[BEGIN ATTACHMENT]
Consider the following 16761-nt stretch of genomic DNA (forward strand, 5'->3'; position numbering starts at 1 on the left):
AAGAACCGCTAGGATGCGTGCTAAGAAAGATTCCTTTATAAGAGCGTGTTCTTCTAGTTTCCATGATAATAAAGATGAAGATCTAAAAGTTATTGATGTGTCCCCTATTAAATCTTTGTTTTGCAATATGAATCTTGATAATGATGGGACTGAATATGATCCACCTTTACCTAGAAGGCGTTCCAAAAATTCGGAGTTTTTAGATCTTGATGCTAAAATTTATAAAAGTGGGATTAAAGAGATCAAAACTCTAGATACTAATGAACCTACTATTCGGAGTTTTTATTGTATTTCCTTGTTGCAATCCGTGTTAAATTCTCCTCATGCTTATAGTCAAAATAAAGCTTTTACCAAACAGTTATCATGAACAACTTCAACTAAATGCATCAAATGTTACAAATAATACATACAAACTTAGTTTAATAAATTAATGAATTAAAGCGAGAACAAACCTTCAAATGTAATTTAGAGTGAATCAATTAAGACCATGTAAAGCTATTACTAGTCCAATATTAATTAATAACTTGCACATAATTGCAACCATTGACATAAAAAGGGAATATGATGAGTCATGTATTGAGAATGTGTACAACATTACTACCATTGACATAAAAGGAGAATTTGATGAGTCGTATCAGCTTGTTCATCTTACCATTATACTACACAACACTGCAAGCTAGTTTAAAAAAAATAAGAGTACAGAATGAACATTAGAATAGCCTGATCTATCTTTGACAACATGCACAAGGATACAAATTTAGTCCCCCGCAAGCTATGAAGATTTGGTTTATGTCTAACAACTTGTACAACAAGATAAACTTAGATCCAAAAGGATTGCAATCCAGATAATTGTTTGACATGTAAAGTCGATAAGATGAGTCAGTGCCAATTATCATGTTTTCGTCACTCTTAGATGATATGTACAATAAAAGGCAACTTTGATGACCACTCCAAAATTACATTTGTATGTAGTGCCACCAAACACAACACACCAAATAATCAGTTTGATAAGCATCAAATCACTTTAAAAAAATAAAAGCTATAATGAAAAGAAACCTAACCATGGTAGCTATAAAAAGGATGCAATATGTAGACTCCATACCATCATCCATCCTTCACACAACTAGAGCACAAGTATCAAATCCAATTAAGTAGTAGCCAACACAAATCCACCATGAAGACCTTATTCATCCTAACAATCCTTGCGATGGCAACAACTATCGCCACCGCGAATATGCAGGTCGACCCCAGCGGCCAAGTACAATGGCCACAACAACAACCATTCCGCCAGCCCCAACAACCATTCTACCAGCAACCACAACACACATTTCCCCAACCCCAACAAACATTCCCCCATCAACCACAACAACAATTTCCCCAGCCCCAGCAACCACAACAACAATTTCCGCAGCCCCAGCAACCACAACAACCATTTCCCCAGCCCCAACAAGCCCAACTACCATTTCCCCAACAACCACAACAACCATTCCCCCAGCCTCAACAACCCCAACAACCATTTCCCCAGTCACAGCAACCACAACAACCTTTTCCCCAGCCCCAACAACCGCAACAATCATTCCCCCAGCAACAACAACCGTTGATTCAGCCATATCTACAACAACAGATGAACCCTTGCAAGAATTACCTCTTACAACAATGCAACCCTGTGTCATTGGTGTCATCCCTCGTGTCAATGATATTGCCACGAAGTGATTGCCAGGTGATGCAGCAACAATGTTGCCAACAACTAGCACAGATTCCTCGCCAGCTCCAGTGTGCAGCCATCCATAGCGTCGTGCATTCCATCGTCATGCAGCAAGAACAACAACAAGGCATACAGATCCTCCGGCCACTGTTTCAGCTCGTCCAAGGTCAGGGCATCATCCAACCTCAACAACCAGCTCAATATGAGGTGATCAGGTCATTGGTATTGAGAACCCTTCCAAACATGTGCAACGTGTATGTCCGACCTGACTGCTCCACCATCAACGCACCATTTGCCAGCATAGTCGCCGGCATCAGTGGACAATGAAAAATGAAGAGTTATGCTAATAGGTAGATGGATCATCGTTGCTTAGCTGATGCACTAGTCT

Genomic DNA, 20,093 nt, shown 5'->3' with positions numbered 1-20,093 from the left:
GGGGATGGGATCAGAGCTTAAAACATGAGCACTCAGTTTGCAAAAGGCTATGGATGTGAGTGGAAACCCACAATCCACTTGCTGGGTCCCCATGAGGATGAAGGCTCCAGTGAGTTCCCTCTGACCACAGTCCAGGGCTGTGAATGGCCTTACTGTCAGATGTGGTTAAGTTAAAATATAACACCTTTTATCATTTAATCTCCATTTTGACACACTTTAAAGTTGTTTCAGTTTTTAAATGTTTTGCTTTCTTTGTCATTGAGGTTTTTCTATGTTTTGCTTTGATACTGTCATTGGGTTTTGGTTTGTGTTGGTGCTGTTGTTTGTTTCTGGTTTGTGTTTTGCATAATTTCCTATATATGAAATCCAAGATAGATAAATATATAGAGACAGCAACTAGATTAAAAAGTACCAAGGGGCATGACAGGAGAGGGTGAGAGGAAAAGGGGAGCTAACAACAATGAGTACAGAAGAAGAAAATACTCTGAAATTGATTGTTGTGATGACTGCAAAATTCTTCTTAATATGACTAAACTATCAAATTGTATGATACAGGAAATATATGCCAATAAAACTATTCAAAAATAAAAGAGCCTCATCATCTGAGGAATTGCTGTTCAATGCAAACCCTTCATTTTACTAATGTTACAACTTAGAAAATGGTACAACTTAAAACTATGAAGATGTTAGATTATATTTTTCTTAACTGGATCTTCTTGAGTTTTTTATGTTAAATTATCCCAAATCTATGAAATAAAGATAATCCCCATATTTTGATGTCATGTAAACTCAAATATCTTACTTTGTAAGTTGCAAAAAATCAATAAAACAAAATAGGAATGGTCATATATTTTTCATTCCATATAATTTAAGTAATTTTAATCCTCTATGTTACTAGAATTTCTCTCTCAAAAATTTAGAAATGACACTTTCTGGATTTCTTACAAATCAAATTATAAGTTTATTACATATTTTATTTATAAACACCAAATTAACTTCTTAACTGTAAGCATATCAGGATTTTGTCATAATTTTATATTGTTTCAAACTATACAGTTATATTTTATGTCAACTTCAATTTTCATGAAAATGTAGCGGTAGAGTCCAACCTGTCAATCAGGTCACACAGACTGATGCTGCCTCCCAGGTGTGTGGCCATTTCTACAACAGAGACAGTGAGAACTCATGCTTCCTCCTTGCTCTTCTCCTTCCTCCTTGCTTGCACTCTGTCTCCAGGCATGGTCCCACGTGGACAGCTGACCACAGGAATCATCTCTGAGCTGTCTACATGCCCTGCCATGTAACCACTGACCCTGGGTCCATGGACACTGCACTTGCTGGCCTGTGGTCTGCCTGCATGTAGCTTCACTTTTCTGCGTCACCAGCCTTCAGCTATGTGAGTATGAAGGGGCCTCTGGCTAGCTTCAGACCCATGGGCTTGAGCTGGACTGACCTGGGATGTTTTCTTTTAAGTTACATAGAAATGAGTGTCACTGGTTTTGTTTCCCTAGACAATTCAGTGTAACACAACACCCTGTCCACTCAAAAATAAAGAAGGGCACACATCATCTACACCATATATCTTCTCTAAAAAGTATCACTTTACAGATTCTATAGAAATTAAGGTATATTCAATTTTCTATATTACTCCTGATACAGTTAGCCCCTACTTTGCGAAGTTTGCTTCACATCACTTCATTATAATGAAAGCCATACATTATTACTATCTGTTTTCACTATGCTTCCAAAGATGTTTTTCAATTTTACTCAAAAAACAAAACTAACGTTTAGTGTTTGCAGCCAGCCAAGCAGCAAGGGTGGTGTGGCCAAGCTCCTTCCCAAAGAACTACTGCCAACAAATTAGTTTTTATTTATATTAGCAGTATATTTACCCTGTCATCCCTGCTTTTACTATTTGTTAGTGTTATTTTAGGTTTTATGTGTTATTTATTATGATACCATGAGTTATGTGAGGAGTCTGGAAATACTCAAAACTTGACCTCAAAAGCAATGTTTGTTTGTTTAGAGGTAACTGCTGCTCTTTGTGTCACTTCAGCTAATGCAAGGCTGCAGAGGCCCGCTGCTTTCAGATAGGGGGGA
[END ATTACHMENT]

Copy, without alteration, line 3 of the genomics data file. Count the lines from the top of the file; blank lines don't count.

Genomic DNA, 20,093 nt, shown 5'->3' with positions numbered 1-20,093 from the left: